The always insightful Colonel Douglas McGregor is wrong when he says that in Washington they do not understand that Russia is a country that can and if need be will mobilize its entire population if its leadership perceives a threat sufficient to warrant it. They understand this full well in DC and hope to force Putin to engage such a mobilization and trap Putin in a quagmire – regardless of the costs to Ukraine — with everything else that will entail for Russia’s economic efficiency, residual freedoms, and political stability in the long-term. In other words, they hope to saddle Putin with a war that will ultimately destabilize the political system and lead to his downfall. The time frame in such thinking is probably connected with the next Russian presidential election scheduled for 2024. Elections are focal points that often spark ‘color revolutions’ such as Ukraine in 2004, Georgia in 2005, and the failed 2012 white ribbon protests in Russia. This is the idea driving the West’s foolhardy strategic escalation of the war and complete lack of interest in cultivating peace talks. The foundational drive is that any taks will fail if Washington and Brussels do not agree to end NATO expansion at least in the case of Ukraine; something the West is unwilling to do. This is why I have been calling the ‘special military operation’ or ‘Russia’s war in Ukraine’ the NATO-Russian Ukraine war.
The West now also is risking the great danger that what remains of the Ukrainian state will be destroyed for the goal of removing Putin from power. But any fall of Putin from power will change neither Russian resistance to NATO expansion and Western color revolutionism (regime change policies or ‘democracy promotion’) nor the startegies and tactics Moscow uses to carry out that resistance. Washington has a dearth of knowledge about or willingness to acknowledge and incorporate into policy Russia’s long history of being targeted by Western powers for political interference and manipulation and military intervention and invasion and the resulting centrality of security vigilance in relation to the West in Russia’s political and security culture. And destruction of the Ukrainian state will eliminate the prospect of stabilization through the transformation of Ukraine into a neutral buffer zone between NATO and Russia, a prospect that should be acceptable to all sides, including Kiev, after this terrible war.
The absence of American statesmanship – really, the presence of American anti-leadership, even international subversion – is bringing catastrophe. Washington should be pressing both sides to negotiate not just be sending more, more and still more lethal weapons to Kiev. This is a criminal abandonment of leadership that risks us all with World War III and nuclear conflagration. It is perhaps more and surely deeply disturbing – and certainly must be raising red flags in Moscow – that there is a senile, arrogant, corrupt American president threatened by congressional investigations and perhaps impeachment for crimes he and his son committed, who is deciding how far the West’s involvement in the NATO-Russian war in Ukraine should go. The possibility that Joe Biden is not in charge or is being profoundly manipulated by a coalition of Washington Democrat Party-state and globalist radicals is no more comforting.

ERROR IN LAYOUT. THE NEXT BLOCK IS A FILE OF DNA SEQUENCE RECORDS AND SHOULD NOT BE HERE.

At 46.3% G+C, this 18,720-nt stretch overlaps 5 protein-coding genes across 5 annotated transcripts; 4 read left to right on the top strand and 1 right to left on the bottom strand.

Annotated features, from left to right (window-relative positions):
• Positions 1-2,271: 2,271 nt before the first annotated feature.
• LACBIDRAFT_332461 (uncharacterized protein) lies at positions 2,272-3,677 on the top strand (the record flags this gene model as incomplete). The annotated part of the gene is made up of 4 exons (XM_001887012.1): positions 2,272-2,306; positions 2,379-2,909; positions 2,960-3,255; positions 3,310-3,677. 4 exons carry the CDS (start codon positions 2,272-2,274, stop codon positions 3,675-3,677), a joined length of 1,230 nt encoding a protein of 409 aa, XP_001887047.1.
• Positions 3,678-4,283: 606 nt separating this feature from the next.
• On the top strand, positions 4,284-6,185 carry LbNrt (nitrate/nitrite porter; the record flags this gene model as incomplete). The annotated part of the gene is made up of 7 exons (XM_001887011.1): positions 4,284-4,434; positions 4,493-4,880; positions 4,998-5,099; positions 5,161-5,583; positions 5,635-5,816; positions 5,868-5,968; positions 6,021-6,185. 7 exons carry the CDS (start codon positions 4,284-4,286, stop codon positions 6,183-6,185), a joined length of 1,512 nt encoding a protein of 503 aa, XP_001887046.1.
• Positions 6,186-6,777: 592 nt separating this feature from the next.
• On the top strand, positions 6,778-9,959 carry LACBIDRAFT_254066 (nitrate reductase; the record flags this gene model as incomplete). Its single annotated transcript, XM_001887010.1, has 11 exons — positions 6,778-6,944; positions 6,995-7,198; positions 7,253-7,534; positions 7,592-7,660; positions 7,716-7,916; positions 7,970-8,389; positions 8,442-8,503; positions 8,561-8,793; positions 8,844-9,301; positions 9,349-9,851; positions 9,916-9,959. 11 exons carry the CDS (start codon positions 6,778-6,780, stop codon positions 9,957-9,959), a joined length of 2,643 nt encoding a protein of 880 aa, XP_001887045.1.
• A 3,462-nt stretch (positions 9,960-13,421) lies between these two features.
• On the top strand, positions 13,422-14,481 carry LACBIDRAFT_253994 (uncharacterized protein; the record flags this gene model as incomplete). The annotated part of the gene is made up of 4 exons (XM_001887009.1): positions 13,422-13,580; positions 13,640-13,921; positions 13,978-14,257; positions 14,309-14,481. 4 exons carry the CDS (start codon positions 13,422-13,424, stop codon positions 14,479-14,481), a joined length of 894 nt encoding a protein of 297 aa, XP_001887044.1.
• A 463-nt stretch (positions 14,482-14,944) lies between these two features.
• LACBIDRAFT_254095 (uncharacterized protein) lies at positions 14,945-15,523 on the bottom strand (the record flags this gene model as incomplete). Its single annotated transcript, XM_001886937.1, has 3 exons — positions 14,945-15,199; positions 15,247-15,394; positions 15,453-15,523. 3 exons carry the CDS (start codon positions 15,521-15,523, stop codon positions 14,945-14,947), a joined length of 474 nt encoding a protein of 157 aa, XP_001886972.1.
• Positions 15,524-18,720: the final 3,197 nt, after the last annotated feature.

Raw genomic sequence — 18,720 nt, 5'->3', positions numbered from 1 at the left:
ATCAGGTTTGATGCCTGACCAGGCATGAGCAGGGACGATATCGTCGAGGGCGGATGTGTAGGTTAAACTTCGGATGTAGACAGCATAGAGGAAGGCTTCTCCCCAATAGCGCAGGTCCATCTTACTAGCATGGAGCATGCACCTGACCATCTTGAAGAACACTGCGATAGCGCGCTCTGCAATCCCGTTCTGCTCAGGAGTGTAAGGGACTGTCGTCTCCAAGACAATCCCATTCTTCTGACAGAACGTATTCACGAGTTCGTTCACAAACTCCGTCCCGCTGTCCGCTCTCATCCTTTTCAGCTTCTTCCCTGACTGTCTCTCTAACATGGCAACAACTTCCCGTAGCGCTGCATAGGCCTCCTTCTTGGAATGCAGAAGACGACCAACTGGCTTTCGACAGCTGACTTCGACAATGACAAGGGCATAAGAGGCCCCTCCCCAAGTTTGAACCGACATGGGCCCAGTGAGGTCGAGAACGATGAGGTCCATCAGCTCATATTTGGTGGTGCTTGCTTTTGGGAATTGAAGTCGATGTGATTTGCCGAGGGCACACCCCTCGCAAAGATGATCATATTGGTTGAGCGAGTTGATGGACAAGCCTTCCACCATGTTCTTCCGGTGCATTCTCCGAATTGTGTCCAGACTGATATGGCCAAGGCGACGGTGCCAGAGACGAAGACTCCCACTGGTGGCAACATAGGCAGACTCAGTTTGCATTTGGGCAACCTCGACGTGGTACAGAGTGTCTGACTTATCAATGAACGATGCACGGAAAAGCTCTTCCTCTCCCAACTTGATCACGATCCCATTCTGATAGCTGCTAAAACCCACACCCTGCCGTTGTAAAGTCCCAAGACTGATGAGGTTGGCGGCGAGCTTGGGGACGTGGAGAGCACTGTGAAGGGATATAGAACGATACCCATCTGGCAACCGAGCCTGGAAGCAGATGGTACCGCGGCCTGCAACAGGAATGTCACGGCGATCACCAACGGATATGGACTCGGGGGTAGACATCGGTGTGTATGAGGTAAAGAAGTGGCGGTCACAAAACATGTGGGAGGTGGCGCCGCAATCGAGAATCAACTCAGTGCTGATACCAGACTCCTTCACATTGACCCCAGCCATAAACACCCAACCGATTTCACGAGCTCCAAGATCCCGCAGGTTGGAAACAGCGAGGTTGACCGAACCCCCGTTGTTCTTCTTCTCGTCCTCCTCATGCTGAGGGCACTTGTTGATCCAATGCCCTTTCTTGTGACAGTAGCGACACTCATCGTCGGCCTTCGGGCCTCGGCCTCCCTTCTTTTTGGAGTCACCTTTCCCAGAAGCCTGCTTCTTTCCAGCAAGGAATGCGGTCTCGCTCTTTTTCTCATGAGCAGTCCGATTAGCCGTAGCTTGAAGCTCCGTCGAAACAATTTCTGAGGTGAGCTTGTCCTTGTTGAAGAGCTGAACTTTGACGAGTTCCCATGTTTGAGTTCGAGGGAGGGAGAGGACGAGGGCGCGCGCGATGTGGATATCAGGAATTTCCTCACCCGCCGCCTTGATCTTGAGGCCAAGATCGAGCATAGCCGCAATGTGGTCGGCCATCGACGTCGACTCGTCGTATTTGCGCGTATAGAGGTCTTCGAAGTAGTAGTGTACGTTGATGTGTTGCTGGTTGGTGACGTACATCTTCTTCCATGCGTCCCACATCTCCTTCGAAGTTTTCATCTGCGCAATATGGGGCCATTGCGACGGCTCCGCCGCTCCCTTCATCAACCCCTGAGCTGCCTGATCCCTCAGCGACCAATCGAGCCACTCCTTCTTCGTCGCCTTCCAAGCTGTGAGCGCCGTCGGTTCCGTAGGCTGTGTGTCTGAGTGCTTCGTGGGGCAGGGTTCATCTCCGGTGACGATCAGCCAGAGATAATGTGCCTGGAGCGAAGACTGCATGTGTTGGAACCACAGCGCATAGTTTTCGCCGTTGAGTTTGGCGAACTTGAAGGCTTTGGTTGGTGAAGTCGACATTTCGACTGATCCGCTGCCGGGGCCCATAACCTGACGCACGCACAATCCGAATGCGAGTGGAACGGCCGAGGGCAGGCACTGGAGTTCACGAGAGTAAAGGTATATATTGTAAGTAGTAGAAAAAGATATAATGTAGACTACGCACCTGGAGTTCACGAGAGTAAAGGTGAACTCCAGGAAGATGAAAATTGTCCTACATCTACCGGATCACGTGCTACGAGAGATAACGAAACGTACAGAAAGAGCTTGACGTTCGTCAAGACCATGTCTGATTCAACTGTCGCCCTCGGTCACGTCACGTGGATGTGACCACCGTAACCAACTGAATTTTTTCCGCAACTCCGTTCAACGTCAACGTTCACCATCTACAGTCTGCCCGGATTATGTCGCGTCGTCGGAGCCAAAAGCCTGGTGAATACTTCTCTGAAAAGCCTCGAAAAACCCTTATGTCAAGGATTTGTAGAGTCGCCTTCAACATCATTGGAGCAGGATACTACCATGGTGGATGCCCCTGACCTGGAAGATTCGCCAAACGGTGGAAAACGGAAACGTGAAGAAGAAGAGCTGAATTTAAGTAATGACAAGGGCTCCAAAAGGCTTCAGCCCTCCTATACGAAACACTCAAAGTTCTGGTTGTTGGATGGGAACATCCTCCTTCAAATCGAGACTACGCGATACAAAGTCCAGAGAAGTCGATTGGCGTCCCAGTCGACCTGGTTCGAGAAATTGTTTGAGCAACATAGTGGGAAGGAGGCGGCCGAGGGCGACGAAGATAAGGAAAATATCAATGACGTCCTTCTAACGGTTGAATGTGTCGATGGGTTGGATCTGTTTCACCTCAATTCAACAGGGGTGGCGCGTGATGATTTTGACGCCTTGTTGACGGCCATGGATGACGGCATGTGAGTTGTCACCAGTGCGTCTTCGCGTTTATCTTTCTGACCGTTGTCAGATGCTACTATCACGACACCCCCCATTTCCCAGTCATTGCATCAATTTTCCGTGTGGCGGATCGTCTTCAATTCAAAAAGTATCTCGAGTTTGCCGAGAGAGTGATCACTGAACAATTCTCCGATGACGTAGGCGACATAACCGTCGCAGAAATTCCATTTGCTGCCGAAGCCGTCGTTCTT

Overall, the script is one that seems to have been written in Hollywood if not in Hell itself. Can Humankind or Heaven amend a happy ending? I am having my doubts.
How will 2023 play out? Aside from all that has been said above for the moment, 2023 is unlikely to see an end to the war. Russia’s offensive will be methodical and likely slowly grind down the Ukrainian army. The influx of large quantities of Western weapons — tanks, armored fighting vehicles, armored personnel carriers, and much more, including it seems also jet fighters — could stall that offensive but is not likely to prevent a Russian military victory on the ground. However, the costs to Russia (not to mention Ukraine!) in blood and treasure will be far greater than previously. This combination of Russia’s attainment of a position of strength on the battlefield and rising human, financial, and political costs could create a willingness in Moscow to more earnestly pursue ceasefire or a more general peace settlement at the year’s end.
2024 might see a settlement might involving Moscow’s core demands: no NATO expansion to Ukraine, recognition of Crimea, Donetsk, Luhansk, and at least part of Zaporizhe and Kherson Oblasts as Russian territories, and de-nazification of Ukraine. But Ukraine and the West would need a face-saving compensation. If Moscow’s forces drive to the Dnepr, then confining Russia’s territorial gains to the already annexed territories would constitute one Russian compromise. Kiev could receive Western security guarantees (imbedded in a new overall European security architecture) and war reparations in some form. But all this seems unlikely at the moment, and one senses it is more likely there will be escalation up to and including NATO’s direct involvement. After all, it is already a NATO-Russian war.